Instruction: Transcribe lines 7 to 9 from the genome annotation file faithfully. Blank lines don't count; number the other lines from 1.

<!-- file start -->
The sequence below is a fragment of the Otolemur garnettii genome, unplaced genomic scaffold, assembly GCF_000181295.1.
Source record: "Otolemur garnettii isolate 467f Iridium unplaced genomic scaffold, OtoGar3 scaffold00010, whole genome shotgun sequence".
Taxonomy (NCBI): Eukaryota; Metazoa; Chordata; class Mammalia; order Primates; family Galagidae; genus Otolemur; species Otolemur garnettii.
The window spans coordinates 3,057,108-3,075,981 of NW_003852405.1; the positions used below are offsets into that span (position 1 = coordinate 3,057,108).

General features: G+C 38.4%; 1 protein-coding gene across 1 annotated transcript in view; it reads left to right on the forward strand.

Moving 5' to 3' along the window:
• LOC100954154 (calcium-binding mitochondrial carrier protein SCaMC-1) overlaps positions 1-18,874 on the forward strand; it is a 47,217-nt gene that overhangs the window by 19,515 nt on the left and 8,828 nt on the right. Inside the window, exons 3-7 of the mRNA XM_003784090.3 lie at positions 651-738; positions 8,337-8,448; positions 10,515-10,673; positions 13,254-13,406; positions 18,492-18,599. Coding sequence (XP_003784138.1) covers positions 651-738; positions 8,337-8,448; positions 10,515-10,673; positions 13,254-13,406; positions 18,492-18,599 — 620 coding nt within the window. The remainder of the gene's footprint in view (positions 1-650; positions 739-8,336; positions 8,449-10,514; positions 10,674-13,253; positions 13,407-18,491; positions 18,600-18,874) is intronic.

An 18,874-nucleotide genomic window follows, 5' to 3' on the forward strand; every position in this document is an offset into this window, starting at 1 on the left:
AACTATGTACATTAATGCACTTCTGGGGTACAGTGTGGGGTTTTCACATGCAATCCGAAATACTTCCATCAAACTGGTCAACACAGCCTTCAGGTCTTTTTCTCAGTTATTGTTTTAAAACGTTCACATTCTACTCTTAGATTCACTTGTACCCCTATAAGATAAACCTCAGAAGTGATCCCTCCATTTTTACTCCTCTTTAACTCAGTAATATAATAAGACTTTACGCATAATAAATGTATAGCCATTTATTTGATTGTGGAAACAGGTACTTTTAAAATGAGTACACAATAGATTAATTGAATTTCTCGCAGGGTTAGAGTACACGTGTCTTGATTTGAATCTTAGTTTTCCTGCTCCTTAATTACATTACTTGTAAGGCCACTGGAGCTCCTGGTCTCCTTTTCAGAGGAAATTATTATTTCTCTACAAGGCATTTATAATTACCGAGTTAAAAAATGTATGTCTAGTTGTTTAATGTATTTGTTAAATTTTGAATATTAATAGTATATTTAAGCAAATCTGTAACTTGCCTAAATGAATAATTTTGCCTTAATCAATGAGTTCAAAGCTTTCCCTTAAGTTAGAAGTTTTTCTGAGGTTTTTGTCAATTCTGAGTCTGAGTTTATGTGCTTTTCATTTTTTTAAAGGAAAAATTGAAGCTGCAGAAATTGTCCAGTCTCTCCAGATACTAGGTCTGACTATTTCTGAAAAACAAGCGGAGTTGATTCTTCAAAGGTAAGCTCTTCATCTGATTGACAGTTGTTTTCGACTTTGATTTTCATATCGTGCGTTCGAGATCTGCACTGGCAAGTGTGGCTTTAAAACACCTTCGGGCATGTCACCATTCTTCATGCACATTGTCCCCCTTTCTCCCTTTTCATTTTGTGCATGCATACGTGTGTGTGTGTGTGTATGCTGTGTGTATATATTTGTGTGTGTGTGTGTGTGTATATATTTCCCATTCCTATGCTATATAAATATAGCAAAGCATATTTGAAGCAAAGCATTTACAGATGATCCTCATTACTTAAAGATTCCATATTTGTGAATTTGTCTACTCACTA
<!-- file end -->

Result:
• LOC100954154 (calcium-binding mitochondrial carrier protein SCaMC-1) overlaps positions 1-18,874 on the forward strand; it is a 47,217-nt gene that overhangs the window by 19,515 nt on the left and 8,828 nt on the right. Inside the window, exons 3-7 of the mRNA XM_003784090.3 lie at positions 651-738; positions 8,337-8,448; positions 10,515-10,673; positions 13,254-13,406; positions 18,492-18,599. Coding sequence (XP_003784138.1) covers positions 651-738; positions 8,337-8,448; positions 10,515-10,673; positions 13,254-13,406; positions 18,492-18,599 — 620 coding nt within the window. The remainder of the gene's footprint in view (positions 1-650; positions 739-8,336; positions 8,449-10,514; positions 10,674-13,253; positions 13,407-18,491; positions 18,600-18,874) is intronic.

An 18,874-nucleotide genomic window follows, 5' to 3' on the forward strand; every position in this document is an offset into this window, starting at 1 on the left:
AACTATGTACATTAATGCACTTCTGGGGTACAGTGTGGGGTTTTCACATGCAATCCGAAATACTTCCATCAAACTGGTCAACACAGCCTTCAGGTCTTTTTCTCAGTTATTGTTTTAAAACGTTCACATTCTACTCTTAGATTCACTTGTACCCCTATAAGATAAACCTCAGAAGTGATCCCTCCATTTTTACTCCTCTTTAACTCAGTAATATAATAAGACTTTACGCATAATAAATGTATAGCCATTTATTTGATTGTGGAAACAGGTACTTTTAAAATGAGTACACAATAGATTAATTGAATTTCTCGCAGGGTTAGAGTACACGTGTCTTGATTTGAATCTTAGTTTTCCTGCTCCTTAATTACATTACTTGTAAGGCCACTGGAGCTCCTGGTCTCCTTTTCAGAGGAAATTATTATTTCTCTACAAGGCATTTATAATTACCGAGTTAAAAAATGTATGTCTAGTTGTTTAATGTATTTGTTAAATTTTGAATATTAATAGTATATTTAAGCAAATCTGTAACTTGCCTAAATGAATAATTTTGCCTTAATCAATGAGTTCAAAGCTTTCCCTTAAGTTAGAAGTTTTTCTGAGGTTTTTGTCAATTCTGAGTCTGAGTTTATGTGCTTTTCATTTTTTTAAAGGAAAAATTGAAGCTGCAGAAATTGTCCAGTCTCTCCAGATACTAGGTCTGACTATTTCTGAAAAACAAGCGGAGTTGATTCTTCAAAGGTAAGCTCTTCATCTGATTGACAGTTGTTTTCGACTTTGATTTTCATATCGTGCGTTCGAGATCTGCACTGGCAAGTGTGGCTTTAAAACACCTTCGGGCATGTCACCATTCTTCATGCACATTGTCCCCCTTTCTCCCTTTTCATTTTGTGCATGCATACGTGTGTGTGTGTGTGTATGCTGTGTGTATATATTTGTGTGTGTGTGTGTGTGTATATATTTCCCATTCCTATGCTATATAAATATAGCAAAGCATATTTGAAGCAAAGCATTTACAGATGATCCTCATTACTTAAAGATTCCATATTTGTGAATTTGTCTACTCACTA